We’ve talked in this space before about the passing of important figures in the business world and how they provide an opportunity to think about how things have changed, and how they haven’t.
In that spirit, then, we offer double ruminations and history lessons on two recently departed, both with local connections: Richard Cooley and Reed Larson.
A walk through downtown Tacoma in the mid-1980s would take the pedestrian past the entrances to offices of multiple banks, most of whose names were long ago lost to mergers and the occasional failure. One of those names was Seafirst Bank, at the time the largest in the state.
The Seafirst name evaporated in 2000 when it took on its corporate parent’s name, Bank of America. But Seafirst came perilously close to disappearing more than a decade and a half earlier.
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The culprit, as it usually is when a bank runs into trouble, was bad lending. Seafirst had decided to get involved in oil-patch loans made by a small Oklahoma bank known as Penn Square. When oil prices collapsed in the early 1980s, so did the oil-based economy, so did loans made into that sector and so did Penn Square. Also caught up in the maelstrom was Continental Illinois, which was the largest U.S. bank failure until — here’s one more local connection — Washington Mutual in 2008.
Richard Cooley was the former chief executive of Wells Fargo brought in to Seafirst in an effort to save the bank. The solution was to engineer the BofA deal, no small accomplishment given that Washington state law didn’t permit what was then thought of as interstate banking. The Legislature passed an exemption allowing the deal; Seafirst escaped the fate of federal takeover, and the state’s banking system and economy escaped considerable turmoil and financial loss.
Acquiring Seafirst turned out to be a good deal for Bank of America as well, because it ran into trouble a few years later with, what else, bad lending, this time in international markets such as Latin America. One of the bright spots for BofA in that period was the performance of Seafirst, buoyed by the strength of its home market.
Cooley retired from Seafirst in 1990, and died at age 92 in Seattle in September. The banking scene of today is far different from his era. The idea of a bank having its operations confined to one state is long gone; by the end of the 1980s, Washington had jettisoned restrictions, triggering a wave of buyouts. Bank of America, formerly a West Coast-based bank, grew bigger and relocated headquarters to the East Coast.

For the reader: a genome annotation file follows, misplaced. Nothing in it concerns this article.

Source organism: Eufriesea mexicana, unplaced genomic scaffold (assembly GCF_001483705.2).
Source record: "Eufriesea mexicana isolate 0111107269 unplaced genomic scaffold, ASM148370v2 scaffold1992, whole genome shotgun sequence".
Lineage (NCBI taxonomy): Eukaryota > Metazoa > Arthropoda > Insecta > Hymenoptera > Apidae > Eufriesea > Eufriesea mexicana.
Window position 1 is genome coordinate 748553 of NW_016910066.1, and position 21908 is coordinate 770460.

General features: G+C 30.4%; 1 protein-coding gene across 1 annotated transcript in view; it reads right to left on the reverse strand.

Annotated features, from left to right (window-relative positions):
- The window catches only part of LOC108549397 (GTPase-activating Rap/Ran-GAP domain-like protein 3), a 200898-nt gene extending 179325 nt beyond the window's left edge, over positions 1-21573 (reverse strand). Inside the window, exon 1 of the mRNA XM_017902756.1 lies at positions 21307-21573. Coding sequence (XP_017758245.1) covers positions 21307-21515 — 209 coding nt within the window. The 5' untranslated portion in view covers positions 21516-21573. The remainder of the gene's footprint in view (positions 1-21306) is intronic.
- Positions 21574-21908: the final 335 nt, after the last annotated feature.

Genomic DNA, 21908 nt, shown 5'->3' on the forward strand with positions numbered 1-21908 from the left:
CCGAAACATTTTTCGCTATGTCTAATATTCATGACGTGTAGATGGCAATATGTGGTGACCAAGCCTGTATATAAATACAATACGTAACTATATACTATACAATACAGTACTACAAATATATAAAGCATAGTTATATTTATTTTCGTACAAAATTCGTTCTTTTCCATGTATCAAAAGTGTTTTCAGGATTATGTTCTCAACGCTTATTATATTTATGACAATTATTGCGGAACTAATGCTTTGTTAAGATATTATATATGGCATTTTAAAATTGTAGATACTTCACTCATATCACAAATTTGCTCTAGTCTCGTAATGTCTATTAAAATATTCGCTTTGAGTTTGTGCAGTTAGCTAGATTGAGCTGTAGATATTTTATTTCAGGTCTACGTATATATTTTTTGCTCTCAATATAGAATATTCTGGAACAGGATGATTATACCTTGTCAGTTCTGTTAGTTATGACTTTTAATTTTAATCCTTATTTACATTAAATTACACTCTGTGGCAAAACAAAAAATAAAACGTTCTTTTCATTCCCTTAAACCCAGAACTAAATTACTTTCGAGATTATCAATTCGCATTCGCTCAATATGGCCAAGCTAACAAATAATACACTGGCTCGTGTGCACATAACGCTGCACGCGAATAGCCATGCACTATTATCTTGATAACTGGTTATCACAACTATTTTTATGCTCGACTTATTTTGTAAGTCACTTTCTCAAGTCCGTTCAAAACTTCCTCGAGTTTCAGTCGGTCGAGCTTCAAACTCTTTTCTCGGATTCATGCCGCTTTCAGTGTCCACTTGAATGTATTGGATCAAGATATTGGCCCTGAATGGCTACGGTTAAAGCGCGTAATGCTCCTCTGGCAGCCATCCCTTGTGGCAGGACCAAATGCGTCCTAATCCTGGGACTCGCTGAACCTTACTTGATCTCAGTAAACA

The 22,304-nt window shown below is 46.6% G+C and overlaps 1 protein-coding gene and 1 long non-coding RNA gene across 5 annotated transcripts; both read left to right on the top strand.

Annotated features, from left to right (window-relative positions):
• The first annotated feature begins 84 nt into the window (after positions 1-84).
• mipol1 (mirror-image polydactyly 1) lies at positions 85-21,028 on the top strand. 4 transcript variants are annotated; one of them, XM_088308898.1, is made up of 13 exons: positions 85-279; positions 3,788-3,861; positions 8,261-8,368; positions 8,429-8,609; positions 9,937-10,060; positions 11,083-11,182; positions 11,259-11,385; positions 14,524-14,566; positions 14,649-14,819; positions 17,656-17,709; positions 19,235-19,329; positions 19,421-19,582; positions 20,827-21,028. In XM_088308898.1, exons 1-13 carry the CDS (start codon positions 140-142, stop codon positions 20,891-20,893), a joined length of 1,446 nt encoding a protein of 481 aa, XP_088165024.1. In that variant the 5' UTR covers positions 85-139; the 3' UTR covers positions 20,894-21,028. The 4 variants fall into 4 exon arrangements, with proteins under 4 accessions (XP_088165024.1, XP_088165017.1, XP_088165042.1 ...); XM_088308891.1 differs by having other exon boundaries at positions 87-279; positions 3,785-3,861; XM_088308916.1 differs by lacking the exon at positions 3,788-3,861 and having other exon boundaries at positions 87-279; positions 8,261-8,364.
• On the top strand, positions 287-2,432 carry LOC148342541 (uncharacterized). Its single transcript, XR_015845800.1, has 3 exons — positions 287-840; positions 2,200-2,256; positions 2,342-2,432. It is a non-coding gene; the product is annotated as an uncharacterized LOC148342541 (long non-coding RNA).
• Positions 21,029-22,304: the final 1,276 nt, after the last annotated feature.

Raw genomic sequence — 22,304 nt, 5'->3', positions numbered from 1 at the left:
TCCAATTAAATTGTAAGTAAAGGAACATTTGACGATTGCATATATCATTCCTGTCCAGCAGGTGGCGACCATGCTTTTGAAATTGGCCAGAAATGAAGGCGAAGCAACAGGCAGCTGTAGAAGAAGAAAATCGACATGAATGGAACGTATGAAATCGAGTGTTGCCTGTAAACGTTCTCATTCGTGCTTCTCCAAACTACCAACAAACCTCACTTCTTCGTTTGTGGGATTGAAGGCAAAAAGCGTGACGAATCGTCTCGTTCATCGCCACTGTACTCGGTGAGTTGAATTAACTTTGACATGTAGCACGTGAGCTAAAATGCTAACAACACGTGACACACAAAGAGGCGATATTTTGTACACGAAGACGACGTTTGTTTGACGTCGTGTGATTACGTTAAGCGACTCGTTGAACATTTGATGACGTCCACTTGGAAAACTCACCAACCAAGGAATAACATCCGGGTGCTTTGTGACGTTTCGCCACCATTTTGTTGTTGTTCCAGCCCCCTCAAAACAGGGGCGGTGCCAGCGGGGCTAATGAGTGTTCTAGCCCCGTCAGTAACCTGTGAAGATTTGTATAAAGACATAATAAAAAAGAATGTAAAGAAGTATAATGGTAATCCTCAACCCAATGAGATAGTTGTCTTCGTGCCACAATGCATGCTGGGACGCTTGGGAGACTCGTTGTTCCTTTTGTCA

BofA also moved on to be caught up in the housing-finance debacle, in large part through its acquisition of mortgage lender Countrywide. That underlines the one thing that stays constant in banking — the need to make good loans, and what happens when you don’t.
While Cooley’s name might spark a moment of recognition among those who have tracked the local business scene over the years, the name Reed Larson might not, because he worked mainly in the other Washington and on the national political scene. His local connection is that he died in Lynnwood in September, at age 93.
One group will certainly recall Larson’s name, though, and not fondly — organized labor. Larson was the founder and longtime head of the National Right to Work Committee and its related legal defense fund, making him the leading opponent to compulsory membership in a labor union.
Right to work has never gotten much traction in Washington state, likely because of the extent of labor membership in private-sector industries including Boeing and forest products and in the public sector; the Bureau of Labor Statistics says Washington, with 18 percent of its workforce union-represented, ranks fourth among all states.
But it has gotten somewhere nationally; 26 states have right-to-work laws, and they’re not all in the South or Sun Belt; Wisconsin, Michigan and Indiana also have them.
Labor has long characterized right-to-work laws as “right to work for less” and as attacks on workers, but the fact they’re now in place in a majority of states reflects the often ambivalent and conflicted attitudes about unions and their political stances, even in supposed labor strongholds.
Labor still wields political power, especially in Washington state, and its stance on some issues aligns with that of many voters. But leadership and a sizable piece of the rank and file have split on candidates, including in the presidential race. Labor’s grip on public-sector employment seems secure, but unions in the tech sector and with many of the millennials it employs are regarded as anachronistic.
And there’s one more conclusion that we can draw about what doesn’t change. Reed Larson may be gone from the scene, but the arguments over unions’ effectiveness, necessity and usefulness will long endure.
Bill Virgin is editor and publisher of Washington Manufacturing Alert and Pacific Northwest Rail News. He can be reached at firstname.lastname@example.org.